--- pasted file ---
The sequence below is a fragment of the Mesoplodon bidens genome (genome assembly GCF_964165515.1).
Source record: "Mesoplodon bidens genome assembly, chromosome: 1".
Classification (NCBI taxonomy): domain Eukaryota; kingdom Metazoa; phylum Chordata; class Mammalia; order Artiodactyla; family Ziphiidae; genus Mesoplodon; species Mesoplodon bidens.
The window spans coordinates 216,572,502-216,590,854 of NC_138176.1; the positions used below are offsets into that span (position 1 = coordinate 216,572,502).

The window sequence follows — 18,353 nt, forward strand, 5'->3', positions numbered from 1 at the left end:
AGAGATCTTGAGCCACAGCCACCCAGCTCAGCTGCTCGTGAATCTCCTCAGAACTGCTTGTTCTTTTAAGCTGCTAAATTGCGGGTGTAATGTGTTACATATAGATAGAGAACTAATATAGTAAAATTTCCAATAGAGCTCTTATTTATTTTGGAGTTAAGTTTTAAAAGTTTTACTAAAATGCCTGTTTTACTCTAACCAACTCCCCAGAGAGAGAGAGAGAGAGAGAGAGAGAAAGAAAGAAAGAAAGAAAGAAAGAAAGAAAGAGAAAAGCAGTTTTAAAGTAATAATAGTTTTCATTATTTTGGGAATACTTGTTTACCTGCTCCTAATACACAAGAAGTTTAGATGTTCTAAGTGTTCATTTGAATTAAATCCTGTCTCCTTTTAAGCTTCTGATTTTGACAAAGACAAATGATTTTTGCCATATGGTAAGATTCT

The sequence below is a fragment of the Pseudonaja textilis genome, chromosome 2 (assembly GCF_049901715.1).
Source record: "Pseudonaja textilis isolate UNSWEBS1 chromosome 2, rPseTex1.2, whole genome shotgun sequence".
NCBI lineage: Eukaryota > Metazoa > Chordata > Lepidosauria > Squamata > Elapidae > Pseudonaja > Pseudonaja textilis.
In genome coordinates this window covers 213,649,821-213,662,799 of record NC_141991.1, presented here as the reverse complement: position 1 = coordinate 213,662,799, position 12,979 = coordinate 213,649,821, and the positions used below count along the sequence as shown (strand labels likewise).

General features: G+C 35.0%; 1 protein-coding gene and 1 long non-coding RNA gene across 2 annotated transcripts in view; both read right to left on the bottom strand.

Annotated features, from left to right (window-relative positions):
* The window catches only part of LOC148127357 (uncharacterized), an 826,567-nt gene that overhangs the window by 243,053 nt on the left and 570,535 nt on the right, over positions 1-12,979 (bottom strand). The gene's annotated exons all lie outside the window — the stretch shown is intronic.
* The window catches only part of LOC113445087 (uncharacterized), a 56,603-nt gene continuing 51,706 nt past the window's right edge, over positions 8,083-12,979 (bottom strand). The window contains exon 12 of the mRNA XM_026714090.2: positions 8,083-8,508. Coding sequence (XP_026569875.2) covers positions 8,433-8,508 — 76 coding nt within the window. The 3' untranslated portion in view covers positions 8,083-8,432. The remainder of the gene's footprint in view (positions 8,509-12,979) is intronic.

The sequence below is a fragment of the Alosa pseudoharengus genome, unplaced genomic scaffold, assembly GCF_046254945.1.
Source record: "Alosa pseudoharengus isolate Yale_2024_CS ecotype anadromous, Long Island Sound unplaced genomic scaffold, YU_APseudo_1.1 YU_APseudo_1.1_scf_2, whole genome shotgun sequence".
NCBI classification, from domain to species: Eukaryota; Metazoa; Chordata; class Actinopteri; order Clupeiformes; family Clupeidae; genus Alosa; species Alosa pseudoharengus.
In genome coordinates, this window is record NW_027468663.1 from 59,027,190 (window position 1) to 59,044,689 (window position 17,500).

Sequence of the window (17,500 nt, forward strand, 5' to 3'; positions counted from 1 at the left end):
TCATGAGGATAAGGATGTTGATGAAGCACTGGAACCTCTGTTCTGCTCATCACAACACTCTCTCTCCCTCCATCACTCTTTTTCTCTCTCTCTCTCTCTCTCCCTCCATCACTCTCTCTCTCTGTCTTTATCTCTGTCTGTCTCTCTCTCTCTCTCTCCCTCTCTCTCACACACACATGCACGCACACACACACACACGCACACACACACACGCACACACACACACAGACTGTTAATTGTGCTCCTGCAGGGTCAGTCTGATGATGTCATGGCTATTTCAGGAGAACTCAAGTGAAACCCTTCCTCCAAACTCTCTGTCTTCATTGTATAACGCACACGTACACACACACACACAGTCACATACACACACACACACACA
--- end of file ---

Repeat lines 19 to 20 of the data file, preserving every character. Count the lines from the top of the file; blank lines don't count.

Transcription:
Sequence of the window (17,500 nt, forward strand, 5' to 3'; positions counted from 1 at the left end):
TCATGAGGATAAGGATGTTGATGAAGCACTGGAACCTCTGTTCTGCTCATCACAACACTCTCTCTCCCTCCATCACTCTTTTTCTCTCTCTCTCTCTCTCTCCCTCCATCACTCTCTCTCTCTGTCTTTATCTCTGTCTGTCTCTCTCTCTCTCTCTCCCTCTCTCTCACACACACATGCACGCACACACACACACACGCACACACACACACGCACACACACACACAGACTGTTAATTGTGCTCCTGCAGGGTCAGTCTGATGATGTCATGGCTATTTCAGGAGAACTCAAGTGAAACCCTTCCTCCAAACTCTCTGTCTTCATTGTATAACGCACACGTACACACACACACACAGTCACATACACACACACACACACA